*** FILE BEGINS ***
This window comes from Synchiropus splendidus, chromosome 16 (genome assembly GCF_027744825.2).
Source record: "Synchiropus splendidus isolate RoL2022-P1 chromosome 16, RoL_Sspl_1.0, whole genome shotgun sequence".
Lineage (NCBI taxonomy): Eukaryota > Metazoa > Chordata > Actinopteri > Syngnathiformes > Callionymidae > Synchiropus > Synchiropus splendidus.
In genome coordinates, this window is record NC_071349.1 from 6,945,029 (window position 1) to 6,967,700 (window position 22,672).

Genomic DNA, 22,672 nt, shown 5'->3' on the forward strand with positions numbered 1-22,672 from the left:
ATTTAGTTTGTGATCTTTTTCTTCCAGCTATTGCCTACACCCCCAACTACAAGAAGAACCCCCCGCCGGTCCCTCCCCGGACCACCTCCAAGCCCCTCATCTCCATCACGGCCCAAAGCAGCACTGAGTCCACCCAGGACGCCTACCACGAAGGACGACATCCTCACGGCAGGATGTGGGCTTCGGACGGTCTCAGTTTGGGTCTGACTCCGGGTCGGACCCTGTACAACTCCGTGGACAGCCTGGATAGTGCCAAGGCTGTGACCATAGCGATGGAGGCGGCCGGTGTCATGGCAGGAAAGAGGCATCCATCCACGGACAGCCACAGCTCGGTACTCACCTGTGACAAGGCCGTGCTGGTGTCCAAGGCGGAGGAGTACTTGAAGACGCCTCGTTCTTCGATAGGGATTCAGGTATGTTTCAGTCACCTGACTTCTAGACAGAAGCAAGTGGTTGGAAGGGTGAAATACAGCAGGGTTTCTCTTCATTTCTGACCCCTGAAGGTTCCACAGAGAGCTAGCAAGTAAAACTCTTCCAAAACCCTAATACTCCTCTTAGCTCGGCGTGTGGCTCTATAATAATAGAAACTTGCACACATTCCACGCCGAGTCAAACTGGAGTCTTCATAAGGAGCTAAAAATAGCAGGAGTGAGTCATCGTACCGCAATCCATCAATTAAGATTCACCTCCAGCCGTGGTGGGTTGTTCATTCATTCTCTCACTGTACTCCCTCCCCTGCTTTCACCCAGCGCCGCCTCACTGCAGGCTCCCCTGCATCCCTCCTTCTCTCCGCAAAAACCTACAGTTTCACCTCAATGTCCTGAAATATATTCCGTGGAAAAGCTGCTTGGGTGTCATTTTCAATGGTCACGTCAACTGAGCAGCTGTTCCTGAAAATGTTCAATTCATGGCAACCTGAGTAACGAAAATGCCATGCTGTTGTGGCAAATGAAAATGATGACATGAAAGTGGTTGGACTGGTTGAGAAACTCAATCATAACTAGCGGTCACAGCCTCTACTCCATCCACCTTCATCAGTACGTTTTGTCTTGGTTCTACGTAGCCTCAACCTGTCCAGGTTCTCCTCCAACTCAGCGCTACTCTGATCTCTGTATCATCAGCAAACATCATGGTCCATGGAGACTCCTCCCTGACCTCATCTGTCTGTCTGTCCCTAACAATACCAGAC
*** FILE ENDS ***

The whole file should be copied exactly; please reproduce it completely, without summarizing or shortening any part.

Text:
This window comes from Synchiropus splendidus, chromosome 16 (genome assembly GCF_027744825.2).
Source record: "Synchiropus splendidus isolate RoL2022-P1 chromosome 16, RoL_Sspl_1.0, whole genome shotgun sequence".
Lineage (NCBI taxonomy): Eukaryota > Metazoa > Chordata > Actinopteri > Syngnathiformes > Callionymidae > Synchiropus > Synchiropus splendidus.
In genome coordinates, this window is record NC_071349.1 from 6,945,029 (window position 1) to 6,967,700 (window position 22,672).

Genomic DNA, 22,672 nt, shown 5'->3' on the forward strand with positions numbered 1-22,672 from the left:
ATTTAGTTTGTGATCTTTTTCTTCCAGCTATTGCCTACACCCCCAACTACAAGAAGAACCCCCCGCCGGTCCCTCCCCGGACCACCTCCAAGCCCCTCATCTCCATCACGGCCCAAAGCAGCACTGAGTCCACCCAGGACGCCTACCACGAAGGACGACATCCTCACGGCAGGATGTGGGCTTCGGACGGTCTCAGTTTGGGTCTGACTCCGGGTCGGACCCTGTACAACTCCGTGGACAGCCTGGATAGTGCCAAGGCTGTGACCATAGCGATGGAGGCGGCCGGTGTCATGGCAGGAAAGAGGCATCCATCCACGGACAGCCACAGCTCGGTACTCACCTGTGACAAGGCCGTGCTGGTGTCCAAGGCGGAGGAGTACTTGAAGACGCCTCGTTCTTCGATAGGGATTCAGGTATGTTTCAGTCACCTGACTTCTAGACAGAAGCAAGTGGTTGGAAGGGTGAAATACAGCAGGGTTTCTCTTCATTTCTGACCCCTGAAGGTTCCACAGAGAGCTAGCAAGTAAAACTCTTCCAAAACCCTAATACTCCTCTTAGCTCGGCGTGTGGCTCTATAATAATAGAAACTTGCACACATTCCACGCCGAGTCAAACTGGAGTCTTCATAAGGAGCTAAAAATAGCAGGAGTGAGTCATCGTACCGCAATCCATCAATTAAGATTCACCTCCAGCCGTGGTGGGTTGTTCATTCATTCTCTCACTGTACTCCCTCCCCTGCTTTCACCCAGCGCCGCCTCACTGCAGGCTCCCCTGCATCCCTCCTTCTCTCCGCAAAAACCTACAGTTTCACCTCAATGTCCTGAAATATATTCCGTGGAAAAGCTGCTTGGGTGTCATTTTCAATGGTCACGTCAACTGAGCAGCTGTTCCTGAAAATGTTCAATTCATGGCAACCTGAGTAACGAAAATGCCATGCTGTTGTGGCAAATGAAAATGATGACATGAAAGTGGTTGGACTGGTTGAGAAACTCAATCATAACTAGCGGTCACAGCCTCTACTCCATCCACCTTCATCAGTACGTTTTGTCTTGGTTCTACGTAGCCTCAACCTGTCCAGGTTCTCCTCCAACTCAGCGCTACTCTGATCTCTGTATCATCAGCAAACATCATGGTCCATGGAGACTCCTCCCTGACCTCATCTGTCTGTCTGTCCCTAACAATACCAGAC